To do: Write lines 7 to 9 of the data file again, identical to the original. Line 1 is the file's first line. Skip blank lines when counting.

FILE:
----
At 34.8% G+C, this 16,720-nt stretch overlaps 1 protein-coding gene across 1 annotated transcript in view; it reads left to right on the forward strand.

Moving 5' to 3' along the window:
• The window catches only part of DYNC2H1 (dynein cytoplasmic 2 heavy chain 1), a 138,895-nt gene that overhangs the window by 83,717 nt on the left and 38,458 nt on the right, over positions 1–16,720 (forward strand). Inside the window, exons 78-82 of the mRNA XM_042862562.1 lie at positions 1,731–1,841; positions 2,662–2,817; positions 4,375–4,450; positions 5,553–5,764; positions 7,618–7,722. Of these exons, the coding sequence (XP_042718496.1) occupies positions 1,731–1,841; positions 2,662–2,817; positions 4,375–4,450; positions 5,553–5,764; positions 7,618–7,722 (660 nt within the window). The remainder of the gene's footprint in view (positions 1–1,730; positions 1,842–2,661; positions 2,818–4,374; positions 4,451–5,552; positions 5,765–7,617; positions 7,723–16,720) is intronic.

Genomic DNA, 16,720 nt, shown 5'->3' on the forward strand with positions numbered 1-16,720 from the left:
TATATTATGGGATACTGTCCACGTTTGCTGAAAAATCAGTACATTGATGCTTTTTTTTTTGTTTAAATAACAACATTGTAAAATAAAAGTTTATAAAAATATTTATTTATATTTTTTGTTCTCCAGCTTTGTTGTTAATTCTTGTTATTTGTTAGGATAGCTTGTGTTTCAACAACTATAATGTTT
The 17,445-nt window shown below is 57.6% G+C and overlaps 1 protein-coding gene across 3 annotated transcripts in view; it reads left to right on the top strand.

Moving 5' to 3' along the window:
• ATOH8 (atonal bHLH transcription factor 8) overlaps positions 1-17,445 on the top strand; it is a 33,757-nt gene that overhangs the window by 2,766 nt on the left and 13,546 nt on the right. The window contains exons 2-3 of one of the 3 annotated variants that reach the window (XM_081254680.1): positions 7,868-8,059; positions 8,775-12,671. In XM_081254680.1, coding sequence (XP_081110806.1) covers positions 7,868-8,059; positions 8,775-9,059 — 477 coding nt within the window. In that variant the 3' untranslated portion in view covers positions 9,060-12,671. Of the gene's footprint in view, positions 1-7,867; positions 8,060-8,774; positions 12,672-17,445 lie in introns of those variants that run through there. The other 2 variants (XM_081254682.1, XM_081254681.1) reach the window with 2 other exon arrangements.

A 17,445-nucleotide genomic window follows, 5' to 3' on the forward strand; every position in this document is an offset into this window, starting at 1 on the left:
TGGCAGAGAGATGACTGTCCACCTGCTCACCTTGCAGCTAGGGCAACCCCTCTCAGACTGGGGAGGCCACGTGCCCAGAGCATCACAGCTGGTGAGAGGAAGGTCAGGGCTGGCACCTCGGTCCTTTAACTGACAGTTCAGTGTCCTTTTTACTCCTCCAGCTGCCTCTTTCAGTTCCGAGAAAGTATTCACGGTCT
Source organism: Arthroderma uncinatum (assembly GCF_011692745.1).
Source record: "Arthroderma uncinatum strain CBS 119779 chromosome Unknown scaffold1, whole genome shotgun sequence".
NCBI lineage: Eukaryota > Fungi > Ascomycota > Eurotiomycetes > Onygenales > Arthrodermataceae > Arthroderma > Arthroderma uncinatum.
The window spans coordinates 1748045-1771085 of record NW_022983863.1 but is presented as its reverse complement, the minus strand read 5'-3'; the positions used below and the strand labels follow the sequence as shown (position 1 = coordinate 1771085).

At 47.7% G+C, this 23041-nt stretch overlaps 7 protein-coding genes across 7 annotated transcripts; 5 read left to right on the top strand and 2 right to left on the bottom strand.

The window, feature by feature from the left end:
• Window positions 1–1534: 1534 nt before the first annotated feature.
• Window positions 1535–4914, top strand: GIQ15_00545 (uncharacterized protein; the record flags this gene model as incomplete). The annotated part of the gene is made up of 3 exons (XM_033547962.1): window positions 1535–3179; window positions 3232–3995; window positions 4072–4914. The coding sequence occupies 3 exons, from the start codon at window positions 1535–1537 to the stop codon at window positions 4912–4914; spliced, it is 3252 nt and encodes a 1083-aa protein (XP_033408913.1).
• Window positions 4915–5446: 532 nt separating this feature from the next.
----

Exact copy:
Moving 5' to 3' along the window:
• ATOH8 (atonal bHLH transcription factor 8) overlaps positions 1-17,445 on the top strand; it is a 33,757-nt gene that overhangs the window by 2,766 nt on the left and 13,546 nt on the right. The window contains exons 2-3 of one of the 3 annotated variants that reach the window (XM_081254680.1): positions 7,868-8,059; positions 8,775-12,671. In XM_081254680.1, coding sequence (XP_081110806.1) covers positions 7,868-8,059; positions 8,775-9,059 — 477 coding nt within the window. In that variant the 3' untranslated portion in view covers positions 9,060-12,671. Of the gene's footprint in view, positions 1-7,867; positions 8,060-8,774; positions 12,672-17,445 lie in introns of those variants that run through there. The other 2 variants (XM_081254682.1, XM_081254681.1) reach the window with 2 other exon arrangements.

A 17,445-nucleotide genomic window follows, 5' to 3' on the forward strand; every position in this document is an offset into this window, starting at 1 on the left: